Experienced Ergonomics: Taking Care of Our Aging Workforce

Posted on March 1, 2011

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By Adina Siperman

They were once called “The Golden Years.” They were the years after the age of sixty when, after forty or so years of employment, people would retire and enjoy their old age. Today, however, the workforce shows a growing demographic: those well into their golden years that are required to stay employed to meet the future expenses of their retirement. Human Resources Canada estimates that by 2011, approximately 41 percent of the workforce will be between the ages of 45 and 64, compared with 29 percent in 1991. This change has differing consequences on the employment landscape, including economic, social and political effects. One of the fastest growing transformations has been seen in the actual office place. Employers have had to ask themselves how to make their workplace ergonomically friendly to meet the changing needs of their aging staff. According to the Canadian Centre for Occupational Health and Safety (CCOHS), while aging workers do not get injured as often as younger workers, when they do get hurt, the symptoms are more severe and take longer to heal.

The office is a site that can prove to be hazardous to all employees, no matter their age or physical condition. Injury can occur from a number of ergonomic risk factors, including ill-situated computer screens, awkward positioning of chairs and uncomfortable placing of wrists and feet. Shirley Rolin, a Toronto-based occupational therapist, has done extensive work with employees injured in the workplace. “The most common injuries are to the hands, i.e. carpal tunnel syndrome, followed by the low back,” says Rolin. The CCOHS website also names tendonitis, epicondylitis (tennis elbow) and tension neck syndrome as common musculoskeletal disorders that affect the aging workforce due to years of repetitive motion.

The ergonomics industry acknowledged the need for well-designed, comfortable and stylish furniture and met the challenge. In an effort to reduce the aforementioned hand injuries, there have been a number of innovations made to adjustable workstations to place the keyboard at an appropriate level, split keyboards to ensure that hands are kept in a natural position and mouse pads scientifically designed to properly align the body.

As stated by the CCOHS, back injuries are the primary complaints among older workers. Rolin asserts that a good chair is the most important piece of office furniture to ensure a comfortable work environment and reduce the risk of injury. Some people may only work on the computer for a few hours a day, others may be on the phone, but almost everyone must be confined to a chair. Furniture companies have created a variety of chairs in all shapes and designs to guarantee comfort and eliminate tension on the neck, shoulders and back. Designs of office chairs differ and, in fact, the growing number of different designs is making it more and more difficult for employees to determine which chair is optimal. The advice of ergonomic experts is becoming increasingly necessary when making this important decision.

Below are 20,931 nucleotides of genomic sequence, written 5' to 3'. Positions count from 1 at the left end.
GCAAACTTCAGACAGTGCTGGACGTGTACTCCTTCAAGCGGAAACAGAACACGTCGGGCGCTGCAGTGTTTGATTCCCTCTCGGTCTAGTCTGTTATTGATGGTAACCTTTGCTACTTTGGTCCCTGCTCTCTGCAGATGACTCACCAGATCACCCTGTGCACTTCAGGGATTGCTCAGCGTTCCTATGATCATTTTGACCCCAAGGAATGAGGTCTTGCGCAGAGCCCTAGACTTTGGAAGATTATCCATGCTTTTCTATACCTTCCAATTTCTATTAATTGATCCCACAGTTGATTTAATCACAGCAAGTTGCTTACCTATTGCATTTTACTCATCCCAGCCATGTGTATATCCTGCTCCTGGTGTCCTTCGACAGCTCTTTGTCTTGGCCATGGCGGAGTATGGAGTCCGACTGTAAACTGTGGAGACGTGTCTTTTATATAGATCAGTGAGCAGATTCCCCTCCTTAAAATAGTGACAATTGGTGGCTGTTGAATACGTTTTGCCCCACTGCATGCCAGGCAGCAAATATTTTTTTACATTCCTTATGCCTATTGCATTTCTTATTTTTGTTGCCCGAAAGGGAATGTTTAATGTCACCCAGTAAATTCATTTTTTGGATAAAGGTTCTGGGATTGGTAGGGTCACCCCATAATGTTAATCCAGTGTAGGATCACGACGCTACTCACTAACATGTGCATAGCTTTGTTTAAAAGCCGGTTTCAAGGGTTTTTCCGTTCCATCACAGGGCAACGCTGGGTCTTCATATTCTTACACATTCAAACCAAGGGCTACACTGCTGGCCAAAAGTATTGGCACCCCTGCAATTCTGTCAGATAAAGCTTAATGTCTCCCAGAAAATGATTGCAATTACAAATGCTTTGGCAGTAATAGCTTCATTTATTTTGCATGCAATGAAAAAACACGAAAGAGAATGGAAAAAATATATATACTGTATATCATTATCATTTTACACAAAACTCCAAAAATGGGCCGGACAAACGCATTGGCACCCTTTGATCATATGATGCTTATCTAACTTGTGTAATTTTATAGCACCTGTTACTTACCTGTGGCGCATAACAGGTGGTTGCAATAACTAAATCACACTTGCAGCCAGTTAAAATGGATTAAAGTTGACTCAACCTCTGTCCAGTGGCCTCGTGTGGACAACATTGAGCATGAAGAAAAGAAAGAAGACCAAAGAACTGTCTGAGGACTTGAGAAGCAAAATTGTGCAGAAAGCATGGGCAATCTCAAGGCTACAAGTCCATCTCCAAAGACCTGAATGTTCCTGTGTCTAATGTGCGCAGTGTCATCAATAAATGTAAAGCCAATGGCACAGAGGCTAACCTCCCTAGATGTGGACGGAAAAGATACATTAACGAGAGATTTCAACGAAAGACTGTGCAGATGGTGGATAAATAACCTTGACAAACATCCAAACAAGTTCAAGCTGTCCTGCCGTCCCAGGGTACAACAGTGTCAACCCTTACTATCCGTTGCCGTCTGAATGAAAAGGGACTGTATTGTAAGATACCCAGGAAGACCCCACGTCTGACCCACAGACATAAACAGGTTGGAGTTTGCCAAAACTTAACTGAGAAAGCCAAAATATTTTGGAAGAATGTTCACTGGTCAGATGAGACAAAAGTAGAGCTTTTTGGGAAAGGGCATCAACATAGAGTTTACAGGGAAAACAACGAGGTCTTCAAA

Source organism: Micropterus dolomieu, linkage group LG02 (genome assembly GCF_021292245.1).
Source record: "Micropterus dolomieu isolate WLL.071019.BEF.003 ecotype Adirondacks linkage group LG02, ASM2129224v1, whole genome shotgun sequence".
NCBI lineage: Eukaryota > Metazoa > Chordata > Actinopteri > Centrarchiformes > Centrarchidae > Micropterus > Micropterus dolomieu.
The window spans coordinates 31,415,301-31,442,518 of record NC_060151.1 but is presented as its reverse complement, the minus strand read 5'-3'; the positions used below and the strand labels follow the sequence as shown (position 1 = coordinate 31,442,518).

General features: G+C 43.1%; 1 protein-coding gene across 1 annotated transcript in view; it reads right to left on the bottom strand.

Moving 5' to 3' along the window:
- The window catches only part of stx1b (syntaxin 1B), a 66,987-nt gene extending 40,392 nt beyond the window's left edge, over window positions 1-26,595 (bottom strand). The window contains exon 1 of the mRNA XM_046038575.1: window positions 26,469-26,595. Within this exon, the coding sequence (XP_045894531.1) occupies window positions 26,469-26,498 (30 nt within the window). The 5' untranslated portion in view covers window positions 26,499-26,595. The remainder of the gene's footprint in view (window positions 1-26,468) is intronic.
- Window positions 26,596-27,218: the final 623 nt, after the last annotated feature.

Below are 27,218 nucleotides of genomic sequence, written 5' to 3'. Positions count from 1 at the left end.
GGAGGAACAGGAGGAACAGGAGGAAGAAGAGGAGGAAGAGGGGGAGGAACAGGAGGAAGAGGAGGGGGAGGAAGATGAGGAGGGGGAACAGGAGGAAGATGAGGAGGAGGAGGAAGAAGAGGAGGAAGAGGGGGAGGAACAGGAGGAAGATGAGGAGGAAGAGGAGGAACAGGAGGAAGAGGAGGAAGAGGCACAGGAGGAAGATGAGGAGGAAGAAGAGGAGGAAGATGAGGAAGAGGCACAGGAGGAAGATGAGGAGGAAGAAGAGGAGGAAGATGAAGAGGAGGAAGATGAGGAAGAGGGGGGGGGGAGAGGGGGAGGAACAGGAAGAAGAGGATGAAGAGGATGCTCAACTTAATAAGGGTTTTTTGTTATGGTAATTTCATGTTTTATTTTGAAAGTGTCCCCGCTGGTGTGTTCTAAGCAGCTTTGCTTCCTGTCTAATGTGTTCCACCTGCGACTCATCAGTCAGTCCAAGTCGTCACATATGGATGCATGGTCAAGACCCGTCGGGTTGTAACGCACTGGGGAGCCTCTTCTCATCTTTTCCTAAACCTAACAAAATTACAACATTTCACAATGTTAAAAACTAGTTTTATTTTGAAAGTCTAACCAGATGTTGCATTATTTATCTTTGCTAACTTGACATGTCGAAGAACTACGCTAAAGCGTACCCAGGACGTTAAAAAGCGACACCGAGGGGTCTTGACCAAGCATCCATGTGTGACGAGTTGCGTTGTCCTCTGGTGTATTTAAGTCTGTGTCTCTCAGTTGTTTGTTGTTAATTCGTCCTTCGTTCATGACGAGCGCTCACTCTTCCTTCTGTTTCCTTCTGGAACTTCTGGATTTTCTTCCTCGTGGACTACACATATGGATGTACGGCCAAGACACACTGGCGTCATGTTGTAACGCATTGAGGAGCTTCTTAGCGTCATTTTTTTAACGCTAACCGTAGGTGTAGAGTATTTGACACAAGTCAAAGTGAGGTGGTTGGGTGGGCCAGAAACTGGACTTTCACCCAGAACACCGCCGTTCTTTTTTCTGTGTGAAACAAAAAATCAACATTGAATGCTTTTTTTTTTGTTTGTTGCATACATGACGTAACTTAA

Lisa Cook is the director of human resources at an international health management company. Recently, her company changed locations and she saw that as a good time to respond to the growing complaints from employees regarding uncomfortable office furnishings. When considering outfitting the office in ergonomic furniture, Cook’s concerns paralleled Rolin’s expert advice. “Both desks and chairs were extremely important [decisions when redesigning],” she says. “Design of the workspace was key.”

According to ergoweb.com, case studies have shown that renovating or reorganizing workplaces have a direct effect upon efficiency. Not only is there a decrease in physical discomfort and levels of fatigue, but employees who are comfortable at their workstations tend to sit longer and produce more. Cook says it is too soon to measure productivity on account of the redesign, but her 62-year-old employee Beth Okun asserts, “I have noticed a substantial benefit because of the ergonomic furniture. I am more comfortable, more alert and I leave at the end of the workday relaxed and awake.”

No one knows at what age the new golden years of retirement will start for the aging workforce. But at least now there are ergonomists ensuring the golden workday.

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